A few weeks ago, The Chronicle Review published an essay by Steven Pinker that took academics to task for their incomprehensible writing.

“In writing badly,” wrote Mr. Pinker, “we are wasting each other’s time, sowing confusion and error, and turning our profession into a laughingstock.” The implication is that academese could use a grand stroke of simplification.

What follows, however, might be taking things a little far.

Researchers took to Twitter over the weekend to rally around the hashtag …

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University Paid $4.5-Million in Legal Fees for Fatal Lab Fire at UCLA

The University of California paid nearly $4.5-million in legal fees to defend itself and a UCLA professor in the case of a 2008 lab fire that left one dead, the Los Angeles Times reports. Records obtained by the Times show that nearly five dozen lawyers and other staff members billed the university for upwards of 7,700 hours of work on the case.

On December 29, 2008, a chemical ignited and burned a 23-year-old research assistant, Sheharbano (Sheri) Sangji, who died 18 days later. The professor …

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Controversial Philosopher Will Step Down as Editor of Influential Rankings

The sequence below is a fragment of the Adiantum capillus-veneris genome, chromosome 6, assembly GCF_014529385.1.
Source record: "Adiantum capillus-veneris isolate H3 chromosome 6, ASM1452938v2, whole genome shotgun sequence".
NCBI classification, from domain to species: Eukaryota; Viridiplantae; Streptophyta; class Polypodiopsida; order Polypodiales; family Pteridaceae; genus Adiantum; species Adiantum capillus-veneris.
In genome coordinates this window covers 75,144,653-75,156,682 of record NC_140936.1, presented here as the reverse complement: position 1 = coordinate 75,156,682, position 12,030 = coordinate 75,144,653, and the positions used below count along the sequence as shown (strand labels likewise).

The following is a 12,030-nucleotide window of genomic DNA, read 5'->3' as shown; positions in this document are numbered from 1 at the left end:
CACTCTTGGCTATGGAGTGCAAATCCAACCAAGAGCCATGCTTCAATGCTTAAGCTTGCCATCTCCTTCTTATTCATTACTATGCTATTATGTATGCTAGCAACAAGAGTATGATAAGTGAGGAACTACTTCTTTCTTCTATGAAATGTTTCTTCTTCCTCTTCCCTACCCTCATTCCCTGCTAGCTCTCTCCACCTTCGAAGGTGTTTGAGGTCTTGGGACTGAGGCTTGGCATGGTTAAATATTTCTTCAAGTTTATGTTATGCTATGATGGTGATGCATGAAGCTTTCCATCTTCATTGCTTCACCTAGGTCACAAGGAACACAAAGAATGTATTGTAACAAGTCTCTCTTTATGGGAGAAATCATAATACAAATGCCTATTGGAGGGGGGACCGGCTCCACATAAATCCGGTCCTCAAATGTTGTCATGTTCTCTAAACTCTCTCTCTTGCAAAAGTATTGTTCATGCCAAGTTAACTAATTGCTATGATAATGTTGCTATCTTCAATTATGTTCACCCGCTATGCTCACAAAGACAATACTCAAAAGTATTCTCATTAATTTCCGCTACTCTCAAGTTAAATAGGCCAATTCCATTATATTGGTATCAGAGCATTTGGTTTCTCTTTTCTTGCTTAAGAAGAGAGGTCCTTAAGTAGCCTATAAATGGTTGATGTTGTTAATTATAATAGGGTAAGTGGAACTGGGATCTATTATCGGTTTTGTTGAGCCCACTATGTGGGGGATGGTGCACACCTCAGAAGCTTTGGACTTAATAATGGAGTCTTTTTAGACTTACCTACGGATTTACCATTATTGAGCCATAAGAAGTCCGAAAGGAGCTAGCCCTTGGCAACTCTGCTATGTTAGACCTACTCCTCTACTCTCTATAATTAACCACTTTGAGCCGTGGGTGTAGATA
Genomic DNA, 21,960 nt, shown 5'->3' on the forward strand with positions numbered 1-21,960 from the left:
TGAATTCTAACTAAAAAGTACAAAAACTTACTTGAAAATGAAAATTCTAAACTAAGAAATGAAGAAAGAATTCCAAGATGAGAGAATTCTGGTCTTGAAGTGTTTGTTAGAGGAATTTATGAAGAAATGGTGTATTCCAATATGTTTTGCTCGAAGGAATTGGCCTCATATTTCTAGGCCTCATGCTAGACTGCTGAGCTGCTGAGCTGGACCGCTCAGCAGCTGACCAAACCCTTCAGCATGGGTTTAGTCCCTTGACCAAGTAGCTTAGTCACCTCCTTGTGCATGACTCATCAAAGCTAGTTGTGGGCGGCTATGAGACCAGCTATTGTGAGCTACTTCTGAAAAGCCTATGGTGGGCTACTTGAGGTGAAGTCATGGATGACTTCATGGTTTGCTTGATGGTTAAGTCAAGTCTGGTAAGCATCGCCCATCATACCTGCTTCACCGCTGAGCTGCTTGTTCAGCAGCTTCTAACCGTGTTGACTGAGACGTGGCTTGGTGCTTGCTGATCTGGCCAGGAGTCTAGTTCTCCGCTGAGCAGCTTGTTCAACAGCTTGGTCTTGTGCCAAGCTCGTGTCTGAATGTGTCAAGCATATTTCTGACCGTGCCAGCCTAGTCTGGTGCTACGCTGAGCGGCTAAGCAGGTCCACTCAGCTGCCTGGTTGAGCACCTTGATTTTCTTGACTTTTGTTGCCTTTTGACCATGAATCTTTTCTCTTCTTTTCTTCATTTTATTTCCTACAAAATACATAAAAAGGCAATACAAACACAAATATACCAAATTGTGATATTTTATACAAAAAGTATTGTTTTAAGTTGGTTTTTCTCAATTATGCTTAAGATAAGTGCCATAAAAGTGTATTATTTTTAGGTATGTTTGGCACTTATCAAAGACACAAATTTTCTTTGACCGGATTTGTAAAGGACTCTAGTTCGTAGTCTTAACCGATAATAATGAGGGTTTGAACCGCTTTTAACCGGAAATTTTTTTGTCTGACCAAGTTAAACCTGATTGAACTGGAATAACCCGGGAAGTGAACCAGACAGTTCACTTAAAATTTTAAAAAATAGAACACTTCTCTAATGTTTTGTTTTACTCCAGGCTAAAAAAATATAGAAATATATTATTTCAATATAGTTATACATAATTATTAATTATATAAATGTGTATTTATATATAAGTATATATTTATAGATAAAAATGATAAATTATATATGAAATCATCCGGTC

Brian Leiter, the philosopher who has come under intense criticism in recent weeks for his caustic rhetoric, will step down as editor of The Philosophical Gourmet Report, an influential ranking of philosophy departments.

Mr. Leiter, director of the University of Chicago’s Center for Law, Philosophy, and Human Values, announced the change in a blog post on Friday, after the publication’s advisory board voted overwhelmingly in favor of the move. Mr. Leiter will remain the publication’s editor unti…

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Army War College Revokes Senator’s Degree After Plagiarism Investigation

The U.S. Army War College has revoked Sen. John E. Walsh’s master’s degree after investigating allegations that he plagiarized his thesis, the Associated Press reports. Mr. Walsh, a Montana Democrat, said he disagrees with the investigation’s outcome but accepts the decision.